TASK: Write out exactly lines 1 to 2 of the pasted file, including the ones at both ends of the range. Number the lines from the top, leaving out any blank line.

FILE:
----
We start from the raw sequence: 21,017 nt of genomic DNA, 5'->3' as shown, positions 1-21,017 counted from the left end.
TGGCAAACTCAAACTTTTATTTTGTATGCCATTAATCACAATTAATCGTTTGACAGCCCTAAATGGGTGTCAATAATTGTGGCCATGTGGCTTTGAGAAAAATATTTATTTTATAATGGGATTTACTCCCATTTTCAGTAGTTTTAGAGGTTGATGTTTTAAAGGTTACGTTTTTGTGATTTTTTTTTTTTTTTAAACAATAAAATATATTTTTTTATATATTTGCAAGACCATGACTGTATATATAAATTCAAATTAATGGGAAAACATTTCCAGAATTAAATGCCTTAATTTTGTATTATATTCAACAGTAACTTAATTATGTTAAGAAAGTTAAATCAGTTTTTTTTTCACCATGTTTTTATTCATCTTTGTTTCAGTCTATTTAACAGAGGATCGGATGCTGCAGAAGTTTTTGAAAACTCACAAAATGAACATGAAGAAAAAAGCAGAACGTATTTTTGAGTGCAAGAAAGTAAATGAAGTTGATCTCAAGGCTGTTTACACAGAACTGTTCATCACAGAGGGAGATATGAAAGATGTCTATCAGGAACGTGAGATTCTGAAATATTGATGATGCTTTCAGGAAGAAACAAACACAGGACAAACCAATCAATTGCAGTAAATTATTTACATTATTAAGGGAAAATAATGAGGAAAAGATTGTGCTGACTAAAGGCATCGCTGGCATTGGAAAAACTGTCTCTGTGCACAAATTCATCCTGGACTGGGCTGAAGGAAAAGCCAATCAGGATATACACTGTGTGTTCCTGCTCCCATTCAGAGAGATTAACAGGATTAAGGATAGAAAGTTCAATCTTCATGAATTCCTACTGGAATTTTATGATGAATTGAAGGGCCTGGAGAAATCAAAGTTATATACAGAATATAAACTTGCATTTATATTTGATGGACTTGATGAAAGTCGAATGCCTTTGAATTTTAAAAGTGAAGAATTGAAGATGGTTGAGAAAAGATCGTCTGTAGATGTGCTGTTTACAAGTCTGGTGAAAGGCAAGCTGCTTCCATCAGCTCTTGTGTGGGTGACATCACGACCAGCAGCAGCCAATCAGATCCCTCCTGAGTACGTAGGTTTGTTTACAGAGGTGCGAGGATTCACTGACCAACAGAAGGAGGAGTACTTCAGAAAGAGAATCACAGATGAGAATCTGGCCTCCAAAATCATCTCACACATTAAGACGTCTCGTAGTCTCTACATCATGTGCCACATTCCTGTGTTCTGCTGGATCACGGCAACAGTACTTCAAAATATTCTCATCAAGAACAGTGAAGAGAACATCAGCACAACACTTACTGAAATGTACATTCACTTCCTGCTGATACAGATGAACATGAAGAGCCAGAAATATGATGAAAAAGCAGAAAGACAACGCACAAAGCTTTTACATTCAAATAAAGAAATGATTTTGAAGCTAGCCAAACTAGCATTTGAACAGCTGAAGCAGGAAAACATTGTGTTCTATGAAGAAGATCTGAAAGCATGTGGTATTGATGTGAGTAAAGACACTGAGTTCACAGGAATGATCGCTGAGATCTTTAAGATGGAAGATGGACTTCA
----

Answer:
We start from the raw sequence: 21,017 nt of genomic DNA, 5'->3' as shown, positions 1-21,017 counted from the left end.
TGGCAAACTCAAACTTTTATTTTGTATGCCATTAATCACAATTAATCGTTTGACAGCCCTAAATGGGTGTCAATAATTGTGGCCATGTGGCTTTGAGAAAAATATTTATTTTATAATGGGATTTACTCCCATTTTCAGTAGTTTTAGAGGTTGATGTTTTAAAGGTTACGTTTTTGTGATTTTTTTTTTTTTTTAAACAATAAAATATATTTTTTTATATATTTGCAAGACCATGACTGTATATATAAATTCAAATTAATGGGAAAACATTTCCAGAATTAAATGCCTTAATTTTGTATTATATTCAACAGTAACTTAATTATGTTAAGAAAGTTAAATCAGTTTTTTTTTCACCATGTTTTTATTCATCTTTGTTTCAGTCTATTTAACAGAGGATCGGATGCTGCAGAAGTTTTTGAAAACTCACAAAATGAACATGAAGAAAAAAGCAGAACGTATTTTTGAGTGCAAGAAAGTAAATGAAGTTGATCTCAAGGCTGTTTACACAGAACTGTTCATCACAGAGGGAGATATGAAAGATGTCTATCAGGAACGTGAGATTCTGAAATATTGATGATGCTTTCAGGAAGAAACAAACACAGGACAAACCAATCAATTGCAGTAAATTATTTACATTATTAAGGGAAAATAATGAGGAAAAGATTGTGCTGACTAAAGGCATCGCTGGCATTGGAAAAACTGTCTCTGTGCACAAATTCATCCTGGACTGGGCTGAAGGAAAAGCCAATCAGGATATACACTGTGTGTTCCTGCTCCCATTCAGAGAGATTAACAGGATTAAGGATAGAAAGTTCAATCTTCATGAATTCCTACTGGAATTTTATGATGAATTGAAGGGCCTGGAGAAATCAAAGTTATATACAGAATATAAACTTGCATTTATATTTGATGGACTTGATGAAAGTCGAATGCCTTTGAATTTTAAAAGTGAAGAATTGAAGATGGTTGAGAAAAGATCGTCTGTAGATGTGCTGTTTACAAGTCTGGTGAAAGGCAAGCTGCTTCCATCAGCTCTTGTGTGGGTGACATCACGACCAGCAGCAGCCAATCAGATCCCTCCTGAGTACGTAGGTTTGTTTACAGAGGTGCGAGGATTCACTGACCAACAGAAGGAGGAGTACTTCAGAAAGAGAATCACAGATGAGAATCTGGCCTCCAAAATCATCTCACACATTAAGACGTCTCGTAGTCTCTACATCATGTGCCACATTCCTGTGTTCTGCTGGATCACGGCAACAGTACTTCAAAATATTCTCATCAAGAACAGTGAAGAGAACATCAGCACAACACTTACTGAAATGTACATTCACTTCCTGCTGATACAGATGAACATGAAGAGCCAGAAATATGATGAAAAAGCAGAAAGACAACGCACAAAGCTTTTACATTCAAATAAAGAAATGATTTTGAAGCTAGCCAAACTAGCATTTGAACAGCTGAAGCAGGAAAACATTGTGTTCTATGAAGAAGATCTGAAAGCATGTGGTATTGATGTGAGTAAAGACACTGAGTTCACAGGAATGATCGCTGAGATCTTTAAGATGGAAGATGGACTTCA